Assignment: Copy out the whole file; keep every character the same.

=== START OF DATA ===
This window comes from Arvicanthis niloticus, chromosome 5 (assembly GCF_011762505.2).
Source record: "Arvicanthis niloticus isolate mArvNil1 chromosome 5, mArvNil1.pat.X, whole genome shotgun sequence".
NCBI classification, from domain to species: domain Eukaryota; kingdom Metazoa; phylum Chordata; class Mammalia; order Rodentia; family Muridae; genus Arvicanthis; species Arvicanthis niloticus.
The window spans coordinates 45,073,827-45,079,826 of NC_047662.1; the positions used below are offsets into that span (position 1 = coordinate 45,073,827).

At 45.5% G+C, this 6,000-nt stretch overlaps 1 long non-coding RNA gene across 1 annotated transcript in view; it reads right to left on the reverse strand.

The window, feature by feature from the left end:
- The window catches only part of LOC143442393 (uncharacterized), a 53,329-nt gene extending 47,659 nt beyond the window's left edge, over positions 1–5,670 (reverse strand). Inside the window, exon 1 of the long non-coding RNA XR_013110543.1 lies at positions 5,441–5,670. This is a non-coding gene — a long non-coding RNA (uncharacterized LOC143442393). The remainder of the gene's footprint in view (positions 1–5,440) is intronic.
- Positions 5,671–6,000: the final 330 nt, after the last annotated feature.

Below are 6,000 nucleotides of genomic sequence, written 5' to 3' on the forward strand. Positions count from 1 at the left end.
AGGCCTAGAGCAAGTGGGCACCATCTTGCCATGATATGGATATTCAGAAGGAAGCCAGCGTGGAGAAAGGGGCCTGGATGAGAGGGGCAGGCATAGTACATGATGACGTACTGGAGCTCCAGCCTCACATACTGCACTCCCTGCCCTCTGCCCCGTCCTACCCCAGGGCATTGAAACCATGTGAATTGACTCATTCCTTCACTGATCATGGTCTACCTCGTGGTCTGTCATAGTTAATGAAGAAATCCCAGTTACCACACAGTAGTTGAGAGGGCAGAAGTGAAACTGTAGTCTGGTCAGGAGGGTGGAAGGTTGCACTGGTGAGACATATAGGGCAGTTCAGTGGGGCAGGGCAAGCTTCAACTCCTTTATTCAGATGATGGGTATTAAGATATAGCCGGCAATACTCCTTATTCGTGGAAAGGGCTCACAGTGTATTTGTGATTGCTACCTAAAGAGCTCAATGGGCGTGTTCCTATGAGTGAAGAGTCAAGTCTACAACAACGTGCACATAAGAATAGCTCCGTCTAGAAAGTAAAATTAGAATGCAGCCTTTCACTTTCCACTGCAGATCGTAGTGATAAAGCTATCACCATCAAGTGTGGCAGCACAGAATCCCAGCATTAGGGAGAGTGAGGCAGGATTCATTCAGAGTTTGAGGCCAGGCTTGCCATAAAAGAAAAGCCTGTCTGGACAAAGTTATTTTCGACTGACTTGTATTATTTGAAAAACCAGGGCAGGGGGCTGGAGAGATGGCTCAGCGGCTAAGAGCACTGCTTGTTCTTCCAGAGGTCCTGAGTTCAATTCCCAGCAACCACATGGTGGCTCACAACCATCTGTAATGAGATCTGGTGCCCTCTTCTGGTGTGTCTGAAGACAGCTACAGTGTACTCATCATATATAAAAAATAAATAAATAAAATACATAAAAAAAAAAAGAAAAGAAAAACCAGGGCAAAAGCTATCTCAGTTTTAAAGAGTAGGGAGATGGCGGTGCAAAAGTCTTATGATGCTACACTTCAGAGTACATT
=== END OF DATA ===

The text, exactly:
This window comes from Arvicanthis niloticus, chromosome 5 (assembly GCF_011762505.2).
Source record: "Arvicanthis niloticus isolate mArvNil1 chromosome 5, mArvNil1.pat.X, whole genome shotgun sequence".
NCBI classification, from domain to species: domain Eukaryota; kingdom Metazoa; phylum Chordata; class Mammalia; order Rodentia; family Muridae; genus Arvicanthis; species Arvicanthis niloticus.
The window spans coordinates 45,073,827-45,079,826 of NC_047662.1; the positions used below are offsets into that span (position 1 = coordinate 45,073,827).

At 45.5% G+C, this 6,000-nt stretch overlaps 1 long non-coding RNA gene across 1 annotated transcript in view; it reads right to left on the reverse strand.

The window, feature by feature from the left end:
- The window catches only part of LOC143442393 (uncharacterized), a 53,329-nt gene extending 47,659 nt beyond the window's left edge, over positions 1–5,670 (reverse strand). Inside the window, exon 1 of the long non-coding RNA XR_013110543.1 lies at positions 5,441–5,670. This is a non-coding gene — a long non-coding RNA (uncharacterized LOC143442393). The remainder of the gene's footprint in view (positions 1–5,440) is intronic.
- Positions 5,671–6,000: the final 330 nt, after the last annotated feature.

Below are 6,000 nucleotides of genomic sequence, written 5' to 3' on the forward strand. Positions count from 1 at the left end.
AGGCCTAGAGCAAGTGGGCACCATCTTGCCATGATATGGATATTCAGAAGGAAGCCAGCGTGGAGAAAGGGGCCTGGATGAGAGGGGCAGGCATAGTACATGATGACGTACTGGAGCTCCAGCCTCACATACTGCACTCCCTGCCCTCTGCCCCGTCCTACCCCAGGGCATTGAAACCATGTGAATTGACTCATTCCTTCACTGATCATGGTCTACCTCGTGGTCTGTCATAGTTAATGAAGAAATCCCAGTTACCACACAGTAGTTGAGAGGGCAGAAGTGAAACTGTAGTCTGGTCAGGAGGGTGGAAGGTTGCACTGGTGAGACATATAGGGCAGTTCAGTGGGGCAGGGCAAGCTTCAACTCCTTTATTCAGATGATGGGTATTAAGATATAGCCGGCAATACTCCTTATTCGTGGAAAGGGCTCACAGTGTATTTGTGATTGCTACCTAAAGAGCTCAATGGGCGTGTTCCTATGAGTGAAGAGTCAAGTCTACAACAACGTGCACATAAGAATAGCTCCGTCTAGAAAGTAAAATTAGAATGCAGCCTTTCACTTTCCACTGCAGATCGTAGTGATAAAGCTATCACCATCAAGTGTGGCAGCACAGAATCCCAGCATTAGGGAGAGTGAGGCAGGATTCATTCAGAGTTTGAGGCCAGGCTTGCCATAAAAGAAAAGCCTGTCTGGACAAAGTTATTTTCGACTGACTTGTATTATTTGAAAAACCAGGGCAGGGGGCTGGAGAGATGGCTCAGCGGCTAAGAGCACTGCTTGTTCTTCCAGAGGTCCTGAGTTCAATTCCCAGCAACCACATGGTGGCTCACAACCATCTGTAATGAGATCTGGTGCCCTCTTCTGGTGTGTCTGAAGACAGCTACAGTGTACTCATCATATATAAAAAATAAATAAATAAAATACATAAAAAAAAAAAGAAAAGAAAAACCAGGGCAAAAGCTATCTCAGTTTTAAAGAGTAGGGAGATGGCGGTGCAAAAGTCTTATGATGCTACACTTCAGAGTACATT